Additionally, glycemic control itself has a substantial effect on RBC survival time: the higher the blood sugar, the shorter the lifespan. A study that looked at the relationship between RBC survival time and HbA1c determined that in men with type 2 diabetes (T2D), an increase in HbA1c of 1.0% was associated with a 7-day decrease in RBC lifespan. In subjects whose HbA1c was > 12%, mean RBC lifespan was 81 days—nearly 35% less than the mean of 123 days assumed in the study. The researchers noted that hyperglycemia leads to reduced RBC survival time, resulting in “a progressively greater underestimation of the severity of the hyperglycemia the higher the GHb [glycated hemoglobin] percentage.” Granted, if blood glucose is regularly high enough to substantially shorten RBC survival time, then small discrepancies in HbA1c may not matter much—for example, if the difference is between 10% and 12%, the hyperglycemia is obviously severe, regardless of which number is truly accurate.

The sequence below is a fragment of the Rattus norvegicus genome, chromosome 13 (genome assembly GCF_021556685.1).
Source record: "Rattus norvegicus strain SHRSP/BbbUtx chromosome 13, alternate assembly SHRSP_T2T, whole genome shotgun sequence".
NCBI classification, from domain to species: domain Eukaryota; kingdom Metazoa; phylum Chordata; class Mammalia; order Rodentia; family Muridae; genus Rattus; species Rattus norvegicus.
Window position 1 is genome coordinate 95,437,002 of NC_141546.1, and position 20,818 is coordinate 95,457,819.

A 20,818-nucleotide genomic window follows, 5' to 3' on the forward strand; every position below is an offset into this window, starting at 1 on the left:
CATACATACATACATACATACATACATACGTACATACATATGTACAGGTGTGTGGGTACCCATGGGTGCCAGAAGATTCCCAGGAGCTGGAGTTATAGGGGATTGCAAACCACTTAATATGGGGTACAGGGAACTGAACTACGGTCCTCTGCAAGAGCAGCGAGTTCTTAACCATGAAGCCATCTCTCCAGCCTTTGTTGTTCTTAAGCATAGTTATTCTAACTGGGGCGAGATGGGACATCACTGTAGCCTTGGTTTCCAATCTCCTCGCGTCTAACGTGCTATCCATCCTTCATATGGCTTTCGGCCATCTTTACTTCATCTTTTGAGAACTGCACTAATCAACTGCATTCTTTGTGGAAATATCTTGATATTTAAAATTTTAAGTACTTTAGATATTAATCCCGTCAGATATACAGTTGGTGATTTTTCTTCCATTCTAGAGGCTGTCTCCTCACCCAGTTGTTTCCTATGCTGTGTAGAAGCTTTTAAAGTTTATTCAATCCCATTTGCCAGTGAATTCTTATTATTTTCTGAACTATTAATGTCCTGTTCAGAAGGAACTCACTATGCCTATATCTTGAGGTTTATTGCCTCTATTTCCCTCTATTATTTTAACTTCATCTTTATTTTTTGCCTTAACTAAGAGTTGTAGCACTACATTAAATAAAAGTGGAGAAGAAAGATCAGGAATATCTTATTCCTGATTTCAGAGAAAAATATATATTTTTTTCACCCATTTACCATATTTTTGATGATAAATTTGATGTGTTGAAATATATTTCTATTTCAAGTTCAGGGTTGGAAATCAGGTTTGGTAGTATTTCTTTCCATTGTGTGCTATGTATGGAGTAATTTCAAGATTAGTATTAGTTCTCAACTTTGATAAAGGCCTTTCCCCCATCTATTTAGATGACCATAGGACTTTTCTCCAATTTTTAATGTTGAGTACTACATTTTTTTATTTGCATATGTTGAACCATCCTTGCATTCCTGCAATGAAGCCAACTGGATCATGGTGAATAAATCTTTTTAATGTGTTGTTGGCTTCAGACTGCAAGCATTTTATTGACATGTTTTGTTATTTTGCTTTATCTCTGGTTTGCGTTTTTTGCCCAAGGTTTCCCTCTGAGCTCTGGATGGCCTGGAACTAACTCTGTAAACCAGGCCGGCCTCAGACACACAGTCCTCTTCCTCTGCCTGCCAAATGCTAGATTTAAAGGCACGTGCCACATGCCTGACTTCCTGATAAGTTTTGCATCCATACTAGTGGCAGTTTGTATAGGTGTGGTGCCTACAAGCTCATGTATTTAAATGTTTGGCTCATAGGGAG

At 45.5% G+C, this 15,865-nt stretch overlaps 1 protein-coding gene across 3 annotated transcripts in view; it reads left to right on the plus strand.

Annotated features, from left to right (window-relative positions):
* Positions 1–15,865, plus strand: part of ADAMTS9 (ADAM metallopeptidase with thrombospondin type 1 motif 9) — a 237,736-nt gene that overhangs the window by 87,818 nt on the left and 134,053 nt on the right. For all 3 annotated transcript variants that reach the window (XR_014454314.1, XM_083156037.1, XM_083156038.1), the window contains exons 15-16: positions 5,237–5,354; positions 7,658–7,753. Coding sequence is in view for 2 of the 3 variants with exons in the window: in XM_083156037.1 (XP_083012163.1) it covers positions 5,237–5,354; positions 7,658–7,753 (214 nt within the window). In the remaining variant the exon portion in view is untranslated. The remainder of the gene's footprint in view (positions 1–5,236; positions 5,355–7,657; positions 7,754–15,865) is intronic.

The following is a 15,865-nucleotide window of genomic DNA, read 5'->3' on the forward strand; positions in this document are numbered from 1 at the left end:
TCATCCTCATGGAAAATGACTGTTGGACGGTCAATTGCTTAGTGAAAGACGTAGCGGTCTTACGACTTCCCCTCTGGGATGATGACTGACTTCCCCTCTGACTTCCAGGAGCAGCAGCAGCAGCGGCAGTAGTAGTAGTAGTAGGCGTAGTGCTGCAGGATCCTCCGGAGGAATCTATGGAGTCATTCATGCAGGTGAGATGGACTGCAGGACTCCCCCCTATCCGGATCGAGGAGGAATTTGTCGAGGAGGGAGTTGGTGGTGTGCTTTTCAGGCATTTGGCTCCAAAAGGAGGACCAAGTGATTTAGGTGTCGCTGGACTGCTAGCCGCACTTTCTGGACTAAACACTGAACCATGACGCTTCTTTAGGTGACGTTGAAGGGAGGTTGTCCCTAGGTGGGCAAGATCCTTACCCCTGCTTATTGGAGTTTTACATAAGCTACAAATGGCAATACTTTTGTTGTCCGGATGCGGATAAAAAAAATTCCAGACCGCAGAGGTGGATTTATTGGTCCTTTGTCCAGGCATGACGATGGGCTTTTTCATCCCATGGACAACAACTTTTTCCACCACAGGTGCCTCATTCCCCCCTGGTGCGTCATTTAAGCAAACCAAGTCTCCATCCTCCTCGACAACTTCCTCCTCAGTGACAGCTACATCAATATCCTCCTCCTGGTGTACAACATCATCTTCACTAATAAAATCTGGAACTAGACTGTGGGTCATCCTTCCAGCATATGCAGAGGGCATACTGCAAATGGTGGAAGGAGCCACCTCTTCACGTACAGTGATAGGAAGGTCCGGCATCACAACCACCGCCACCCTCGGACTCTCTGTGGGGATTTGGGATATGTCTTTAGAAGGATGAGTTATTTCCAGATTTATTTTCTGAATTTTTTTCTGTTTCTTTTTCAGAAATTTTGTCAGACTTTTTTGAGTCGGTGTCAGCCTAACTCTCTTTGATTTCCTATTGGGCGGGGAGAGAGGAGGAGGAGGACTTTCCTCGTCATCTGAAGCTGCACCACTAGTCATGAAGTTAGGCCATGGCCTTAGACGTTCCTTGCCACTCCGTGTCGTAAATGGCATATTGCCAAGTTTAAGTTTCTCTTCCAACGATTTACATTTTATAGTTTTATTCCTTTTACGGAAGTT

The opposite phenomenon may occur in healthy people with exceptionally good glycemic control. RBC lifespan might be longer than 120 days, potentially allowing for increased glycation simply as a function of time, rather than being a true reflection of blood sugar levels throughout most days. Functional medicine practitioner Chris Kresser stated it well: “In a person with normal blood sugar, hemoglobin will be around for a lot longer, which means it will accumulate more sugar. This will drive up the A1c test result – but it doesn’t mean that person had too much sugar in their blood. It just means their hemoglobin lived longer and thus accumulated more sugar. The result is that people with normal blood sugar often test with unexpectedly high A1c levels.”